Malaysia’s zoos exposed at public forum

Update (October 14, 2010) : The Ministry of Natural Resources and Environment (NRE) responded to this article in Malaysian Digest.

Last week in Petaling Jaya myZOO organized its first public forum on zoo animal welfare. The turnout could have been better but those who attended knew exactly what they wanted to discuss and some were reporting live on Twitter for those unable to attend. The event was particularly important for two reasons: It was an introduction of sorts for myZOO, a newly formed coalition of non-governmental organizations focused on improving the quality of life of zoo animals in Malaysia, and it was also an opportunity for members of the public to engage in frank discussions with the various organizations and the Department of Wildlife and National Parks (Perhilitan) on issues that are otherwise discussed in offices (among experts and officials), or at the mamak stalls (among regular citizens). That issue being Malaysia’s substandard zoos.

Participants learnt about several new things such as the survey by ACRES, a Singaporean non-governmental organization, conducted in 2009 to assess the quality of life of animals living in 39 zoos in Peninsular Malaysia. Among other things the survey included checks on the size of enclosures used to hold different types of animals as well as animal populations per enclosure. The ACRES survey, which benchmarked our zoos against established global standards for quality, found that few zoos namely Zoo Negara, Zoo Melaka and Zoo Taiping adhered to international conventions. Some others are in deplorable conditions.

According to Lois Ng, founder and executive director of ACRES, a detailed report of the survey’s findings has been submitted to Perhilitan for further action. On their first visit to the Melaka Butterfly Garden and Reptile Sanctuary, ACRES found a tapir suffering from a severe skin disease. Outside its enclosure was a notice asking visitors if they knew what was wrong with the animal, and to inform the management if they knew of a remedy. A year later ACRES visited the place again and found the tapir still there with its lesions still untreated and the notice still hanging outside of its enclosure.

Lois also shared a video taken at Johor’s Danga Bay of a tiger being beaten with a rotan and having its neck pulled by a noose to force it to pose for photos with tourists. And if that was not cruel enough a subsequent visual showed a bear in Danga Bay with its hind legs tied to bicycle pedals to force it to cycle for a performance. If it stopped cycling, the bear would fall over. Lois said authorities have banned the tiger photo sessions at Danga Bay, although it is unclear if other animals are still being forced to make public performances. The fate of these animals, should they be forced to retire, is also unclear.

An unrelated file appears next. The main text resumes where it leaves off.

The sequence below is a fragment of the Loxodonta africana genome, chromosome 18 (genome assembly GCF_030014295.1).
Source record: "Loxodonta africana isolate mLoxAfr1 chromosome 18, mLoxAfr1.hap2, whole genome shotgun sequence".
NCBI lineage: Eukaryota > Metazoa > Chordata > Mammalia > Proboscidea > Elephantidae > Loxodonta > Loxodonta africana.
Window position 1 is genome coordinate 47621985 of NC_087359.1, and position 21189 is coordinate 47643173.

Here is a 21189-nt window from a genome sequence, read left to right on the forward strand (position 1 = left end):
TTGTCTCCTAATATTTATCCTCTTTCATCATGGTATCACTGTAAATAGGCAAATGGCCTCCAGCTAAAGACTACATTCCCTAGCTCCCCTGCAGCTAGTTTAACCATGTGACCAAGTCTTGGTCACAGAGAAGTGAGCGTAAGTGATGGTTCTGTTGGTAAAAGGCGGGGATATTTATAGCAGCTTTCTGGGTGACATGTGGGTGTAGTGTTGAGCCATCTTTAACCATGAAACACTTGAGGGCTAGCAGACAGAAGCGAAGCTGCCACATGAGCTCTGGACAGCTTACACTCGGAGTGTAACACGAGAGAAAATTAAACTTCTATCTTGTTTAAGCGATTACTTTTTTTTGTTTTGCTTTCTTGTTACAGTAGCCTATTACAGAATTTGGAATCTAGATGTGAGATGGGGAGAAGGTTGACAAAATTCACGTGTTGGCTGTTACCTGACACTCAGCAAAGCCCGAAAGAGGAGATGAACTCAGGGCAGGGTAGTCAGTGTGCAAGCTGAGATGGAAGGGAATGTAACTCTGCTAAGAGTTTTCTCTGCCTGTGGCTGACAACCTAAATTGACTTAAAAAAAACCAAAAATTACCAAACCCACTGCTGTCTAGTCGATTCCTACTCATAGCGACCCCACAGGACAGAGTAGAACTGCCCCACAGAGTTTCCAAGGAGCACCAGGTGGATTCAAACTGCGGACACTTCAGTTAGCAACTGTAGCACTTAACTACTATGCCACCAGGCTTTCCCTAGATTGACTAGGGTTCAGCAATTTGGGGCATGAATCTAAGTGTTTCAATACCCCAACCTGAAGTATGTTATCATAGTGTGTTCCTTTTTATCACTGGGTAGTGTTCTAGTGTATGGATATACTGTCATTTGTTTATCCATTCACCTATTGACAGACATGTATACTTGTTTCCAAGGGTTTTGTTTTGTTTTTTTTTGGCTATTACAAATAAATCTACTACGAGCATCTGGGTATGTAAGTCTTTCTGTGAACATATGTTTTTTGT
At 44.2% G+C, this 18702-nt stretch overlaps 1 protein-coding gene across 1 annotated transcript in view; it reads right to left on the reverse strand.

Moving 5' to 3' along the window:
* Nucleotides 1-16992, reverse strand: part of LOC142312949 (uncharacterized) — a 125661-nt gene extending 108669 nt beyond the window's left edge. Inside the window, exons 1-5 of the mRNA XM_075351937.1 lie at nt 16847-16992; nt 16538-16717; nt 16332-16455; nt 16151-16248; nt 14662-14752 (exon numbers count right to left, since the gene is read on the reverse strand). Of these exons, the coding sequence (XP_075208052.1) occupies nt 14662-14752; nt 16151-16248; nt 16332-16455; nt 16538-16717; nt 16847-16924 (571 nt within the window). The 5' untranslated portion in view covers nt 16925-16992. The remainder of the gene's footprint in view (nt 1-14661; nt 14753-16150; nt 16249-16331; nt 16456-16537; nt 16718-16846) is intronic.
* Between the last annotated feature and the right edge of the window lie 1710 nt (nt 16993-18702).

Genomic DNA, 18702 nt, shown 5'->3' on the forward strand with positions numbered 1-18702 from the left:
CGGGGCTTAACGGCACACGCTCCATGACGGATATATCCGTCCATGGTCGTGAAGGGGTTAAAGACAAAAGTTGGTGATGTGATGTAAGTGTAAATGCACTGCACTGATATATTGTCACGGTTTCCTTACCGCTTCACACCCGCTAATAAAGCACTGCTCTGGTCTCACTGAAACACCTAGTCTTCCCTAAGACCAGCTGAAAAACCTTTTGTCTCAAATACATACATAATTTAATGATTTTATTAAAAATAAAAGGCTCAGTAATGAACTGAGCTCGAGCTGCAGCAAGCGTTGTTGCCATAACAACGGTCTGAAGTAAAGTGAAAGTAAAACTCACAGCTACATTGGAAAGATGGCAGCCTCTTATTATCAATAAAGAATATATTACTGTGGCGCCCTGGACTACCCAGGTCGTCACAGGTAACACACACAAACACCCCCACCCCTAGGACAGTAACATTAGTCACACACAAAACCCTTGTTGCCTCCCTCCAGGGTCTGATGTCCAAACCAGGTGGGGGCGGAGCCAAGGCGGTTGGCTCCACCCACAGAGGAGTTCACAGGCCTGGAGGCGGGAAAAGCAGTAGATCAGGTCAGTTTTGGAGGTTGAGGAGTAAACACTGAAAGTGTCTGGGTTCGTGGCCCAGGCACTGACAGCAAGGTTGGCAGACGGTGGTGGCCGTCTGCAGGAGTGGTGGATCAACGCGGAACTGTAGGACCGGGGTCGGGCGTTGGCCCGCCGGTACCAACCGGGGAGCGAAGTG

The case in Danga Bay was similar to that of the A ‘Famosa Resort in Melaka where at least one tiger was believed to have been drugged and abused for photo sessions. A raw YouTube video of one of these sessions sparked outrage among Malaysian social media users and attracted much media attention. After a lot of hype in the media and many complaint letters sent to Perhilitan the authorities said they would investigate the resort. When asked for an update on the investigation at the forum Perhilitan’s Nawayai Yasak said it was unlikely that action would be taken on the resort due to “lack of evidence”. But while a video alone might not be enough to prove scientifically that a tiger has been drugged, it can however prove beyond reasonable doubt that physical abuse had in fact taken place. At both Danga Bay and the A ‘Famosa Resort the mistreatment of tigers by handlers has been recorded on video but no serious action has been taken on either.

It appears that while Perhilitan has the mandate to protect wildlife in Malaysia it does not have the teeth to carry out its duties. According to Nawayai Perhilitan can only effectively ensure the protection of zoo animals when the Wildlife Conservation Act 2010 has been gazetted. The Act has been passed by Parliament, but until and unless it is gazetted, it is business as usual for errant zoo operators.

So, what are we waiting for?

Published in Malaysian Digest

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